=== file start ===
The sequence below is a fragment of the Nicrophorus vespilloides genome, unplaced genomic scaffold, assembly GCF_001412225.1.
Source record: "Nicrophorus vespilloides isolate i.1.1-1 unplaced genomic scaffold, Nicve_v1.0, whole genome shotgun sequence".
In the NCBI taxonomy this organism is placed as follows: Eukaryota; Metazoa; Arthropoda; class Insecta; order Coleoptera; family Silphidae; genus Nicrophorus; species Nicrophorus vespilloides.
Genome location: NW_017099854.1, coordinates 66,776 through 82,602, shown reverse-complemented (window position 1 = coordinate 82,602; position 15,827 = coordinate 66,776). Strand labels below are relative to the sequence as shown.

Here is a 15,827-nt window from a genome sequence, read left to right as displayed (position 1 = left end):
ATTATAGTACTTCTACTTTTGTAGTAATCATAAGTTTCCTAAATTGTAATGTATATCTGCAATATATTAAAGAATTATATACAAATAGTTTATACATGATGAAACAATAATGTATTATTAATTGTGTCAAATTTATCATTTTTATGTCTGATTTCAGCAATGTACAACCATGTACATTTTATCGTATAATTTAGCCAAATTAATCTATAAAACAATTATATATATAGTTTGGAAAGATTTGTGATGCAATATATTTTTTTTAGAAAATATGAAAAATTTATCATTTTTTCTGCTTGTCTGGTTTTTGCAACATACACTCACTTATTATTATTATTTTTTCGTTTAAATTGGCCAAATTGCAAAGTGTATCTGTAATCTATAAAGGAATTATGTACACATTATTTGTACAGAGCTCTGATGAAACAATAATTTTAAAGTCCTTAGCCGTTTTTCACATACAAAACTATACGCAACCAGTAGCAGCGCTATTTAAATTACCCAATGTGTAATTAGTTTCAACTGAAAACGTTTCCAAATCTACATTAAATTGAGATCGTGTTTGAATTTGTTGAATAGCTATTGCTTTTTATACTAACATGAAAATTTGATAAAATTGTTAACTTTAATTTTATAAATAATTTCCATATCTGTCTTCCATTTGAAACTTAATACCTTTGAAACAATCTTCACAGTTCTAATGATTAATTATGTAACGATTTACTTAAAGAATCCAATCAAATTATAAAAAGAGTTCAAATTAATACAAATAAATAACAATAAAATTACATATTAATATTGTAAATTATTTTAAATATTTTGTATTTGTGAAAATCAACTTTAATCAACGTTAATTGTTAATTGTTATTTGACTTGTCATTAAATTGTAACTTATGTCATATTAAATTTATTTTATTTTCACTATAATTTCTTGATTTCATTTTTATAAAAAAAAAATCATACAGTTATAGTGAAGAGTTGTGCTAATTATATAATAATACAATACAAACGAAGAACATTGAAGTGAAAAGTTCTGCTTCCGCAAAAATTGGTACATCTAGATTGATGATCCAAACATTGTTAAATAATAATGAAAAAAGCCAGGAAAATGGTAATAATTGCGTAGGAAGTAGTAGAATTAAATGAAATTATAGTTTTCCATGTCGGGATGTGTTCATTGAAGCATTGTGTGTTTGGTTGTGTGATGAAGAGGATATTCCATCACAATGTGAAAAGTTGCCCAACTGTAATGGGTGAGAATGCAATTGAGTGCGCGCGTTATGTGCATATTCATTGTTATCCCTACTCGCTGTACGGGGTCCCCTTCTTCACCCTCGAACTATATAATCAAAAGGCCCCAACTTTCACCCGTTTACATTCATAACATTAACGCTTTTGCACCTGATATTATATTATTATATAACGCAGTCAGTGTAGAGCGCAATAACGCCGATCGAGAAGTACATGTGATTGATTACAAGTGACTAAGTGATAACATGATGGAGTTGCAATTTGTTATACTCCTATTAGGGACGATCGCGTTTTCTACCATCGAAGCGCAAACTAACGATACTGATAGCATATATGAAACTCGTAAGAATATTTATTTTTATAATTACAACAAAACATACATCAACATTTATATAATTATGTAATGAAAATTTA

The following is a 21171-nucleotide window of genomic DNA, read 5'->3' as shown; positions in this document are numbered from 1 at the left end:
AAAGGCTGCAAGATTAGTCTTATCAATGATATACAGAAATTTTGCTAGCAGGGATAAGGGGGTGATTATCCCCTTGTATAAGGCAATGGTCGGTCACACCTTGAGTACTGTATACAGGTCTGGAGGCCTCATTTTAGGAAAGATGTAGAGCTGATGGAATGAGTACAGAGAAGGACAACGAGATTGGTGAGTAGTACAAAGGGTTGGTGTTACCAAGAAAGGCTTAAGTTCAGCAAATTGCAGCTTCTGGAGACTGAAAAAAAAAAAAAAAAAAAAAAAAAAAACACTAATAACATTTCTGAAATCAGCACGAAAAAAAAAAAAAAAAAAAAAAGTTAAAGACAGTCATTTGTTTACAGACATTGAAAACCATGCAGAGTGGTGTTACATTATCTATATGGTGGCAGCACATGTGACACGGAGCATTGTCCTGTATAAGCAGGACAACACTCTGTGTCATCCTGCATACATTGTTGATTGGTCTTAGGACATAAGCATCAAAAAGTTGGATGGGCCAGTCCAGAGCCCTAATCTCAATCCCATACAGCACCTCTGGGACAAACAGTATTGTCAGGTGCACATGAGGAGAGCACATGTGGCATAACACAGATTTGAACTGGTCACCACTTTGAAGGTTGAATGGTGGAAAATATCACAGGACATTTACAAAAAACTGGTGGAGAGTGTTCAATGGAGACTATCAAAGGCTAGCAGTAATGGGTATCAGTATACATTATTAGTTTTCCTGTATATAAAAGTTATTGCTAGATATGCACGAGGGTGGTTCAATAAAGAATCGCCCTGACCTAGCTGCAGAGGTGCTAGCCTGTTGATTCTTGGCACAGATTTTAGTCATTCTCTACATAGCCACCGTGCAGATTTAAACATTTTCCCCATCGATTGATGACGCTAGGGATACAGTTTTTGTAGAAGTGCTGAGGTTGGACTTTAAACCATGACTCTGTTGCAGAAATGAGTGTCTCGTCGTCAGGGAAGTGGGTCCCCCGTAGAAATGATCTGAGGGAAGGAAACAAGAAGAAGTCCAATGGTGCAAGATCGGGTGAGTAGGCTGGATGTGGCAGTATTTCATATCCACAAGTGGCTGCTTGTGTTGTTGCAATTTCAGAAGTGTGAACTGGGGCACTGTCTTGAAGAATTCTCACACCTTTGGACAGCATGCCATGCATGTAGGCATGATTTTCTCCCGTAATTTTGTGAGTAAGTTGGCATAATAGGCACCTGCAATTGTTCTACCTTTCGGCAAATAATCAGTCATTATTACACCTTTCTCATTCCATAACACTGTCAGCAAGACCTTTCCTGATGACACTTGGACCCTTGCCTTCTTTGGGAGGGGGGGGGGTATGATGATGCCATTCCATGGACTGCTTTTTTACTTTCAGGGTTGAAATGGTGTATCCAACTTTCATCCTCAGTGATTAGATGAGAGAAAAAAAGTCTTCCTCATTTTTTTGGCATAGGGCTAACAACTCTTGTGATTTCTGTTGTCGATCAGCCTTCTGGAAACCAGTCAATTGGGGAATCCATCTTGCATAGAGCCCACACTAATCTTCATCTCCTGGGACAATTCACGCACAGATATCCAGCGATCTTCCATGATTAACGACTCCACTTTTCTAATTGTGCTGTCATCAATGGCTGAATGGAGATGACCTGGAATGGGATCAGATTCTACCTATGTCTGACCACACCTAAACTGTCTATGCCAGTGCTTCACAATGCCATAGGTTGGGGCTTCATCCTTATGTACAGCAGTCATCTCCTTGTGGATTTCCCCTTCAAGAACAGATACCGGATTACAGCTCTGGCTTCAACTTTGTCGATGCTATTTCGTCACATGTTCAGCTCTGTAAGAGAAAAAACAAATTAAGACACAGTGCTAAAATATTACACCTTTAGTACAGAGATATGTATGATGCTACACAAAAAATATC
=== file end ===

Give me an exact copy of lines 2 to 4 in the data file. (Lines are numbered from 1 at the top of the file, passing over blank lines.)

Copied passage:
Source record: "Nicrophorus vespilloides isolate i.1.1-1 unplaced genomic scaffold, Nicve_v1.0, whole genome shotgun sequence".
In the NCBI taxonomy this organism is placed as follows: Eukaryota; Metazoa; Arthropoda; class Insecta; order Coleoptera; family Silphidae; genus Nicrophorus; species Nicrophorus vespilloides.
Genome location: NW_017099854.1, coordinates 66,776 through 82,602, shown reverse-complemented (window position 1 = coordinate 82,602; position 15,827 = coordinate 66,776). Strand labels below are relative to the sequence as shown.